To its credit, the G Pro 3 is designed to be locked up outside. There’s a very thick metal loop in the front for attaching a lock, and while that does provide some peace of mind, I still wouldn’t leave this scooter outside overnight in New York City. So just to be clear, this scooter is great if your building has an elevator, but if you’ve got a fifth-floor walkup, I might consider something else.
Before we close out, there are some features on the G Pro 3 that weren’t essential to the experience by any means, but were really nice to see. The first and most important, in my opinion at least, are the disc brakes on all three wheels. With a scooter this heavy, you want ample stopping power, and Gotrax absolutely delivered here.
Next up are the lights. While I think they could be a little bigger, I’m glad to see brake lights and headlights on a scooter like this. I think for first-time and older riders, you can’t be too careful about safety, and a lot of people aren’t going to add after-market lights (even though they totally should).
For heavy commuters, this scooter has an automatic cruise control mode which pins your acceleration until you brake, just like a car. This is super handy for commutes with long continuous stretches of road, and it probably saves a bit of wear on your throttle as well.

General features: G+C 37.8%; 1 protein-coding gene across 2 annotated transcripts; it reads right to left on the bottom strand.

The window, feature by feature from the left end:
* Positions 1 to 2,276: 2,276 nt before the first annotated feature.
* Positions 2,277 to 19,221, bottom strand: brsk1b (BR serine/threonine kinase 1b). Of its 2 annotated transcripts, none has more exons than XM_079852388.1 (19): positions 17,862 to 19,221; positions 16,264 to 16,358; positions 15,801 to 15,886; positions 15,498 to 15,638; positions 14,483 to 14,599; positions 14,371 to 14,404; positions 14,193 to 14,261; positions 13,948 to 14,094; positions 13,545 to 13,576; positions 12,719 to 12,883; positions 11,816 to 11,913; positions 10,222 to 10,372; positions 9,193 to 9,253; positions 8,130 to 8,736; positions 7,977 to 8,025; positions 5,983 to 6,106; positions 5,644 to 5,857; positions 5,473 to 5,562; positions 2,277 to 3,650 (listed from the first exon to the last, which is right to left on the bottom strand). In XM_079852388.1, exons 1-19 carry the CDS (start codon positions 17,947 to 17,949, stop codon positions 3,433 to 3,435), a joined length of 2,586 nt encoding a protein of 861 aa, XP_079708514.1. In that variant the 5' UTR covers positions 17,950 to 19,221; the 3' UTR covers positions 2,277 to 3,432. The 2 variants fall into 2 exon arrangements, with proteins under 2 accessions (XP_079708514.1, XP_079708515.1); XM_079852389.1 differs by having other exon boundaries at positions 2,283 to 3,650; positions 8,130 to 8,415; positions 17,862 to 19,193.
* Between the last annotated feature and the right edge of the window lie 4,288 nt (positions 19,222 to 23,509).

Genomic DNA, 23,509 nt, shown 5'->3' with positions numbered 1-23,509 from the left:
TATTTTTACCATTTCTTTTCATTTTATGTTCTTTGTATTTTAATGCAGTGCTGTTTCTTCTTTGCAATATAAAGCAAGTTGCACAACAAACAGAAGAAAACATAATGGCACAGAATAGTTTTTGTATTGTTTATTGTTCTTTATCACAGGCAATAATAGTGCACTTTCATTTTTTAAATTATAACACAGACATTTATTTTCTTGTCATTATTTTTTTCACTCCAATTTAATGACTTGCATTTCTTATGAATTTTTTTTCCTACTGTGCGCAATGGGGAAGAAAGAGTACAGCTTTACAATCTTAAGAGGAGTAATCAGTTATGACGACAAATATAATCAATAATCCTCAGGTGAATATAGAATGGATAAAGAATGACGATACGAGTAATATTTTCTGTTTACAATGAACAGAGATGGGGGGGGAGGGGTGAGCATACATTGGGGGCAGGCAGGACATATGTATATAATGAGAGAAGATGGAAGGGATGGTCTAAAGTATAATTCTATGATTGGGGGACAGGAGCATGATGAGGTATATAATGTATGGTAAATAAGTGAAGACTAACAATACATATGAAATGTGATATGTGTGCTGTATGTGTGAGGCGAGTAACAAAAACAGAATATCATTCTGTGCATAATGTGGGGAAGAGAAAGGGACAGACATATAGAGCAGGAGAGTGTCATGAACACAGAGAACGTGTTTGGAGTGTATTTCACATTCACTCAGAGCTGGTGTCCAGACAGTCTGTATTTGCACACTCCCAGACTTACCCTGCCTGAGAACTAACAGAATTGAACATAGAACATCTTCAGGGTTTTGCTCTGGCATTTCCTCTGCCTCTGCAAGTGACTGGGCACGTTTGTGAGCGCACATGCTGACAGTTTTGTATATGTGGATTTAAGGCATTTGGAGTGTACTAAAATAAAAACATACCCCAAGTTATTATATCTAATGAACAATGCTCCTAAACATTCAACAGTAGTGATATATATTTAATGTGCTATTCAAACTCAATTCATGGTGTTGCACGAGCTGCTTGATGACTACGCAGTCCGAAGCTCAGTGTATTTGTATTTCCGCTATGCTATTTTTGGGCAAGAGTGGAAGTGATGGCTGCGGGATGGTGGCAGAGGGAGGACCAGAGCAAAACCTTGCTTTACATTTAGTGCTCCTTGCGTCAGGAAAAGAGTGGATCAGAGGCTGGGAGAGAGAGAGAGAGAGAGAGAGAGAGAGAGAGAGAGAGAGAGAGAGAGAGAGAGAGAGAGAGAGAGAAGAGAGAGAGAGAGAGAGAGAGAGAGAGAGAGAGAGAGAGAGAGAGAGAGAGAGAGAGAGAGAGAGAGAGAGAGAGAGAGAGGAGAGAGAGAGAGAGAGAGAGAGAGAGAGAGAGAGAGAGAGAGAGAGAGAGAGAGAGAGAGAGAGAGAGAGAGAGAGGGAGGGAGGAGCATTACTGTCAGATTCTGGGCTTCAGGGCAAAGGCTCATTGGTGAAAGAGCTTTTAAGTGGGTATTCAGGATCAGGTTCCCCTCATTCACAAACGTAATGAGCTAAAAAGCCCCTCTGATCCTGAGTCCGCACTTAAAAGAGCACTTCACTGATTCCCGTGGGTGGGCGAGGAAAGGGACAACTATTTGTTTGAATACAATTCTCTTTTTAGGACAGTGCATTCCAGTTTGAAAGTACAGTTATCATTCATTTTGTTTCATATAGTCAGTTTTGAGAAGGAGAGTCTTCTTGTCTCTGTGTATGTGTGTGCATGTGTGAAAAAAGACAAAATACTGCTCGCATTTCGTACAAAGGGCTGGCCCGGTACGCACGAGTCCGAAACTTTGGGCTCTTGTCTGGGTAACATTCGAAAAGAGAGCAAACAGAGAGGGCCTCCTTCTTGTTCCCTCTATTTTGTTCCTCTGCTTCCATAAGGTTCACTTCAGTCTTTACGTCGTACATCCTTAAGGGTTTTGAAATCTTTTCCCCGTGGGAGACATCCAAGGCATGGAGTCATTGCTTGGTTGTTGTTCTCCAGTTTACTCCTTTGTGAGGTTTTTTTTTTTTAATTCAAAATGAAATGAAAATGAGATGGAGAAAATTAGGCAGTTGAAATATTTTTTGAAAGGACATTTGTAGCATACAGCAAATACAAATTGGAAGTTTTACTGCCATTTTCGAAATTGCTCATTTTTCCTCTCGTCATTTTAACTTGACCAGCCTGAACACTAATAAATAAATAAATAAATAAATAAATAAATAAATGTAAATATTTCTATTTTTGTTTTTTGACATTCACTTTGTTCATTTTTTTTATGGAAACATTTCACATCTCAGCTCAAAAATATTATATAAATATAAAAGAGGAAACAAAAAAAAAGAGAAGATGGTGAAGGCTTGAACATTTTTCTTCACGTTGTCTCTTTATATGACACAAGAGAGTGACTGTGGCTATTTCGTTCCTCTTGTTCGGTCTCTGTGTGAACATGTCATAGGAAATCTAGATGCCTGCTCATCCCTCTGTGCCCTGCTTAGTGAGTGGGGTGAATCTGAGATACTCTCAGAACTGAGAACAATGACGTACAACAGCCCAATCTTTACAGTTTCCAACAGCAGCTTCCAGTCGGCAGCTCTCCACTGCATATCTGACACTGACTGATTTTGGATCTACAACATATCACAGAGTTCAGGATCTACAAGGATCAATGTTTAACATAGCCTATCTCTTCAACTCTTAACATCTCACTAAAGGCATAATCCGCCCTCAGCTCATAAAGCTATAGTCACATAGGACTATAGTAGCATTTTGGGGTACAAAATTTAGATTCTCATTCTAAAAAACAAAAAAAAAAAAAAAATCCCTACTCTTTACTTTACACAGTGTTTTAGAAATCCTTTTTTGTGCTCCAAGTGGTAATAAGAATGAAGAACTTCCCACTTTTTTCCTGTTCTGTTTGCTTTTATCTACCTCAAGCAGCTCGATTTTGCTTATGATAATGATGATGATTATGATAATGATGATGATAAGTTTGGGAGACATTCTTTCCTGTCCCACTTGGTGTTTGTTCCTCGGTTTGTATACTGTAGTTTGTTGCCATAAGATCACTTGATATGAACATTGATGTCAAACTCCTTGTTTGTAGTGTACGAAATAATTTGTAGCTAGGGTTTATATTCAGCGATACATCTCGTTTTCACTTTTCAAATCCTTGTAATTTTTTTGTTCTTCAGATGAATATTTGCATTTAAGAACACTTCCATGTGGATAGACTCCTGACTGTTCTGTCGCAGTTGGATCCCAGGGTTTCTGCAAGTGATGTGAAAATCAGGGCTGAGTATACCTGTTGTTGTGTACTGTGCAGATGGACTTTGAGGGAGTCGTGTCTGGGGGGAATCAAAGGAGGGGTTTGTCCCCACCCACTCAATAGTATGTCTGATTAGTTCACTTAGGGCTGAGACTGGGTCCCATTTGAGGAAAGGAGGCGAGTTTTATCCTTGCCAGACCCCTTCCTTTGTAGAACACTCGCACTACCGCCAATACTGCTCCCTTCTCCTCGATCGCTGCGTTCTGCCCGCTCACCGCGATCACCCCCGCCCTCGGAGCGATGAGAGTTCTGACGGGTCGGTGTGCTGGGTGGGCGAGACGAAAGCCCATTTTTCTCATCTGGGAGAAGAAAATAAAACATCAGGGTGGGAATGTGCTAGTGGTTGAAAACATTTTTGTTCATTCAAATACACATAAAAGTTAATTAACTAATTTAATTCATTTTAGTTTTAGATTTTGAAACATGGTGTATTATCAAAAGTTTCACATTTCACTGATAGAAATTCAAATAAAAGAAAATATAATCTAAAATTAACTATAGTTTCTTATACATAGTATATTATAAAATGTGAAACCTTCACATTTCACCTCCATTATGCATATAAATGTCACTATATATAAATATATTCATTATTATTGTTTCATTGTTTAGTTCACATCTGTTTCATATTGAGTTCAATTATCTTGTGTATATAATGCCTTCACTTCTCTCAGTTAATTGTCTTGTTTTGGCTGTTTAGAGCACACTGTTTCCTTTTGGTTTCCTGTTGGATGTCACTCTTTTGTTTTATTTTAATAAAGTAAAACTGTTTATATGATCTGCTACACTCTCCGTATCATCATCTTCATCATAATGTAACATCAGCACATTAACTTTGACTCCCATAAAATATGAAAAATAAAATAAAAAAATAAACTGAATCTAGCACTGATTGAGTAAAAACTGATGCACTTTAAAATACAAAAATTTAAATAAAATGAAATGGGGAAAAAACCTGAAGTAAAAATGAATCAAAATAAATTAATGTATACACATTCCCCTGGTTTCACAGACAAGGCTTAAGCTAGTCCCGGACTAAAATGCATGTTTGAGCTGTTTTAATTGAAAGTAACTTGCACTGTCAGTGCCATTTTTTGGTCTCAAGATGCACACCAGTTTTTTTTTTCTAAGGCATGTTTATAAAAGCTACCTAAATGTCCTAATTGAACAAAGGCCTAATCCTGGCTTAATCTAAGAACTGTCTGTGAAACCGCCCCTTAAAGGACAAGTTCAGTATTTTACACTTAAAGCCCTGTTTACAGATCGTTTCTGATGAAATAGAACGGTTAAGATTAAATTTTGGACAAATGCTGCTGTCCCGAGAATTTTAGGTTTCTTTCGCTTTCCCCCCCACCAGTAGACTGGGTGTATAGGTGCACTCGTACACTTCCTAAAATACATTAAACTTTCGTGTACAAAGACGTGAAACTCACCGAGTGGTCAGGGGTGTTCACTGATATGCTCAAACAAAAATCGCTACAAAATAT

Finally there’s the walk-along mode, which a lot of bikes and scooters are incorporating these days. You simply hold down the minus button and the scooter will slowly accelerate beside you for easy transportation up ramps and on sidewalks.
Should you buy it?
Gotrax’s G Pro 3 costs $899, and that is pretty pricey when you consider that Gotrax’s cheapest scooter is $299. I honestly didn’t get it until I opened up the box and looked at the G Pro 3 in person. When you see it, right away you realize that this machine is going to be someone’s primary mode of transportation. The solidity and finish of the whole thing is very car-like. This is a vehicle, and it feels like it’s meant to be ridden every day.
The solidity and finish is very car-like.
In the promotional images on Gotrax’s website, they show off the G Pro 3 chilling in some rainy scenes, and while I would never recommend riding anything in the rain, I do think if you were caught in the rain on your commute home, the G Pro 3 is the exact scooter you would want. The back wheels are positively planted. So does it live up to the price? Yes. If you ride this thing every day in place of a car or public transportation, it pays for itself quickly.